Quantcast
Home / News / COVID-19 / Unemployment soars; stay at home orders in SC biggest cities

Unemployment soars; stay at home orders in SC biggest cities

In the first week of economic disruption from the coronavirus, more than 31,000 people said they lost their jobs in South Carolina.
The state Thursday released unemployment claims for the week ending March 21, and the 31,054 claims were almost the same number of jobless claims filed over the first 11 weeks of 2020 combined, including a big spike after the temporary jobs created around Christmas.
More economic woes could be coming. The state’s two largest cities — Columbia and Charleston — have passed local “stay-at-home” ordinances that close businesses like nail salons, gyms and barbershops. South Carolina Gov. Henry McMaster again said Thursday he doesn’t think a similar order is needed statewide.
Both Myrtle Beach and North Myrtle Beach this week ordered most visitors to leave by the weekend and told all hotels, motels, private rental companies and campgrounds to stop taking new reservations until at least May 1. Existing reservations are to be canceled or rescheduled.
If all the unemployment claims made last week in South Carolina were approved, the number of people without a job in South Carolina would climb 55% from the January unemployment figures when the state Department of Employment and Workforce reported about 56,500 people out of work and a jobless rate of 2.4%.
The sharpest increases in jobless claims last week came from Horry County and Charleston County, where the closing of bars and restaurants and the sharp decline in tourism hurt the most.
Officials had been bracing for bad employment news across the county as people are told to stay home as the coronavirus spreads.
More than 450 COVID-19 cases have been reported in South Carolina, the state Department of Health and Environmental Control said in its daily update Thursday. State health officials said a limited amount of chemicals needed to test virus samples may mean significant fluctuations in new cases from day to day.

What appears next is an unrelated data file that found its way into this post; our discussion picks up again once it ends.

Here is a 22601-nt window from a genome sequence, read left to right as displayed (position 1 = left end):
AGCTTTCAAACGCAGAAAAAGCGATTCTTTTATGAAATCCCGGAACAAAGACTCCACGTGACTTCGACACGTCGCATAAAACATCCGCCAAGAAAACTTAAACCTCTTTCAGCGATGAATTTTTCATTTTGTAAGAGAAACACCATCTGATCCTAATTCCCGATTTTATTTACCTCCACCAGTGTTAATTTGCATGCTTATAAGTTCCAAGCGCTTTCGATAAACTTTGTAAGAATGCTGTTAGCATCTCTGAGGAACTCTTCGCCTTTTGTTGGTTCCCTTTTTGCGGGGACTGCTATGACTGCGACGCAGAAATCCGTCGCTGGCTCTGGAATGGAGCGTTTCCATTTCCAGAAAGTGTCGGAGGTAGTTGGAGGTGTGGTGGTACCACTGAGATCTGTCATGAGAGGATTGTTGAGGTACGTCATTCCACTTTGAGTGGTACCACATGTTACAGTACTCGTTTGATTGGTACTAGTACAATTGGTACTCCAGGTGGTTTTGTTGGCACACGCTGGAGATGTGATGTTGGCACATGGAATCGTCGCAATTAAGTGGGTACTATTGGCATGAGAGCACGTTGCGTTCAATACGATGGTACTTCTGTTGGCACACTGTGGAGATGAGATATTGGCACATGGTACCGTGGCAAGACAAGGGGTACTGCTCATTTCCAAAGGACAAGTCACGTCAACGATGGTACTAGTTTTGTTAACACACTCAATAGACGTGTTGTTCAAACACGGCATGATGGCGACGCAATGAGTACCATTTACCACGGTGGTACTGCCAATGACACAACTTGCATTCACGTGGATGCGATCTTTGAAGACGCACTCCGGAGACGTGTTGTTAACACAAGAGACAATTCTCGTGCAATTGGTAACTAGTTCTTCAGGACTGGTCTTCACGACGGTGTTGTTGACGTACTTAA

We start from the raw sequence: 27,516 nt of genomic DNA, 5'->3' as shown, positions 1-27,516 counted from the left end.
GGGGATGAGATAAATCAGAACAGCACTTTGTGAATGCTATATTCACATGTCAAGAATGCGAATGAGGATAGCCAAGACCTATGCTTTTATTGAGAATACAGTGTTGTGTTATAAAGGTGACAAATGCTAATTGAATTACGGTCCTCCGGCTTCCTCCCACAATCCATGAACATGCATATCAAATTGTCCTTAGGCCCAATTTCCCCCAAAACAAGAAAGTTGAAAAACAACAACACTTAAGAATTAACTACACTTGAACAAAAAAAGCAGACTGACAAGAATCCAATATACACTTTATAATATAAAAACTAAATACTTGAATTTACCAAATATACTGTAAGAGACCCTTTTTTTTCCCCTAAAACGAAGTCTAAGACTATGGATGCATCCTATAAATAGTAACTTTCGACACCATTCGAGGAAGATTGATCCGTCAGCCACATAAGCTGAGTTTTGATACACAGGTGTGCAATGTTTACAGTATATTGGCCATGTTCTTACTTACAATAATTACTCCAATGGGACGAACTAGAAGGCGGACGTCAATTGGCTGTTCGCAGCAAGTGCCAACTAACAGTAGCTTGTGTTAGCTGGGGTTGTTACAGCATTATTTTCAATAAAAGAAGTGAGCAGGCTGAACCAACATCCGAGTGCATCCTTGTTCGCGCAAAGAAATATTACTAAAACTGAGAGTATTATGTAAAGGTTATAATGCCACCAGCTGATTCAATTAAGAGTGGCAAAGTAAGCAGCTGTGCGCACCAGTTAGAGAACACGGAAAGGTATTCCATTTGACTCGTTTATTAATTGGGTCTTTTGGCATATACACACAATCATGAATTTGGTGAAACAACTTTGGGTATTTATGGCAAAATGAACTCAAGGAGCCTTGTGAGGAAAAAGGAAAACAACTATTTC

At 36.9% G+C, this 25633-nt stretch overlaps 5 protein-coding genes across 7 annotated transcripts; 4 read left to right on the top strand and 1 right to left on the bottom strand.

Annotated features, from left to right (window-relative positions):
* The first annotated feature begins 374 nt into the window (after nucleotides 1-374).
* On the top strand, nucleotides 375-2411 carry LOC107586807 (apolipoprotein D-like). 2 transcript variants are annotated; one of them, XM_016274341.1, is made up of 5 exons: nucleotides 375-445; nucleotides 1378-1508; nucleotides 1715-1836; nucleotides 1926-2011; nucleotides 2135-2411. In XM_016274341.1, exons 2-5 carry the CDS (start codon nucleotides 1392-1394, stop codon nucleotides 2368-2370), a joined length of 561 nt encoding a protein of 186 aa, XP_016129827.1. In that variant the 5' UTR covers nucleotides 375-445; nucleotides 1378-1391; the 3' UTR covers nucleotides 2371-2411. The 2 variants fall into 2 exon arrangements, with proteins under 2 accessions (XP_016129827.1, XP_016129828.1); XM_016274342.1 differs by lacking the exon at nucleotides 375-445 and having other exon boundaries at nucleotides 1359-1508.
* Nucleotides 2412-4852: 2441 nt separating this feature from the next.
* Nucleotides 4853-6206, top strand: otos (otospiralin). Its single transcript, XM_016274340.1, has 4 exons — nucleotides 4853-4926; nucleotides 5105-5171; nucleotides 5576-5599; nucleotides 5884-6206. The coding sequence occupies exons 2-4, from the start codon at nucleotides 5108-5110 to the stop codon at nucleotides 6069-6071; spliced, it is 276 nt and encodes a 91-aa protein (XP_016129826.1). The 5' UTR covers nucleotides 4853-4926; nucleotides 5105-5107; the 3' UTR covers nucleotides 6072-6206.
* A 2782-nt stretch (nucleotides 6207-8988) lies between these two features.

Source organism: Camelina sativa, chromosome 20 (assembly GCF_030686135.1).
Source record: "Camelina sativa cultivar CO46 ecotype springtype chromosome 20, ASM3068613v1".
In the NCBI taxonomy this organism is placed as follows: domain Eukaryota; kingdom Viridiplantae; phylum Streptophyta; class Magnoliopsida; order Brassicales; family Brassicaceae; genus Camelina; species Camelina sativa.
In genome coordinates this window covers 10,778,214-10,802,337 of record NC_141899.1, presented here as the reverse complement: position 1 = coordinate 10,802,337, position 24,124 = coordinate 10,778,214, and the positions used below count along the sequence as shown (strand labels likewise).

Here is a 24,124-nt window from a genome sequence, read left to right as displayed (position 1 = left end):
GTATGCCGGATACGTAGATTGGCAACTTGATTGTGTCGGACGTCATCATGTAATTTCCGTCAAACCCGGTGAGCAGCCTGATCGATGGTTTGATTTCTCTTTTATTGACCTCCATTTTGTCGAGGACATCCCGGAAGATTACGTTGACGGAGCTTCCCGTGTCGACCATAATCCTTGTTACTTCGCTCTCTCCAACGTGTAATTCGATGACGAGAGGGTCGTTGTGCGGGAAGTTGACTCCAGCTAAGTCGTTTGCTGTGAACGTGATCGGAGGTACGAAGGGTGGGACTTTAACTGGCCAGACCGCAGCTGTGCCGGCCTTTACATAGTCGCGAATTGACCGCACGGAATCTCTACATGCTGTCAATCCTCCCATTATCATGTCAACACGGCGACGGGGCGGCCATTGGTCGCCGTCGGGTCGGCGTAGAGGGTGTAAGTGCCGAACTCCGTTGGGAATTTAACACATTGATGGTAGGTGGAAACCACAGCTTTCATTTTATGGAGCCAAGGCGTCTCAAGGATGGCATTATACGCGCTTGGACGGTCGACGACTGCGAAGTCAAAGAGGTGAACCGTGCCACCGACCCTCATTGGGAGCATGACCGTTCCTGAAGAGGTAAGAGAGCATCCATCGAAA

Two additional deaths were reported increasing the state death toll from the virus to nine. The latest deaths included Jack West, the son of former Gov. John West. The Camden man was a lobbyist and well-regarded at the Statehouse.
“He was a fine man. A fine friend. Those of us who knew and loved him are going to miss him,” McMaster said. “And I can promise that those of us here are going to do all we can to lose no more.”
For most people, the new coronavirus causes mild or moderate symptoms, such as fever and cough that clear up in two to three weeks. For some, especially older adults and people with existing health problems, it can cause more severe illness, including pneumonia and death.
The General Assembly took this week off to protect members from the virus, and Senate President Harvey Peeler announced Thursday that the Senate won’t meet next week either. House Speaker Jay Lucas already told his members to plan to not come back to the Statehouse until the week of April 7.
Columbia City Council voted Thursday on its own “stay-at-home” ordinance based on the one passed by Charleston on Tuesday. It requires all non-essential businesses to close and shutters playgrounds and other places people could gather. It allows grocery stores, pharmacies, take-out restaurants and other businesses deemed essential to stay open.
Columbia Mayor Steve Benjamin said he hopes the governor follows the lead of his largest cities.
“We have led from the front on this issue. We have not paid attention to political desires or even personal desires,” Benjamin said.
The city used data from state health officials and the University of South Carolina to come to its decision, the mayor said.
“It requires thoughtful public health officials be listened to and elected leaders to pass policies to help us slow down the curve of this virus and help save lives,” Benjamin said.
McMaster at his news conference going on at the same time sidestepped a question about whether local governments could legally pass harsher restrictions than the state in an emergency.
“The streets are clear. The beaches are clear. The people are not congregating there any more,” McMaster said in justifying why a statewide stay-at-home order wasn’t needed.
“The rules the instructions, the advice of experts based on facts and science are being implemented mostly in a voluntary fashion here in South Carolina,” the governor said.
__
AP writer Meg Kinnard contributed to this report.
___
Follow Jeffrey Collins on Twitter at https://twitter.com/JSCollinsAP.
___
Follow AP coverage of the virus outbreak at https://apnews.com/VirusOutbreak and https://apnews.com/UnderstandingtheOutbreak.

Leave a Reply

Your email address will not be published. Required fields are marked *

*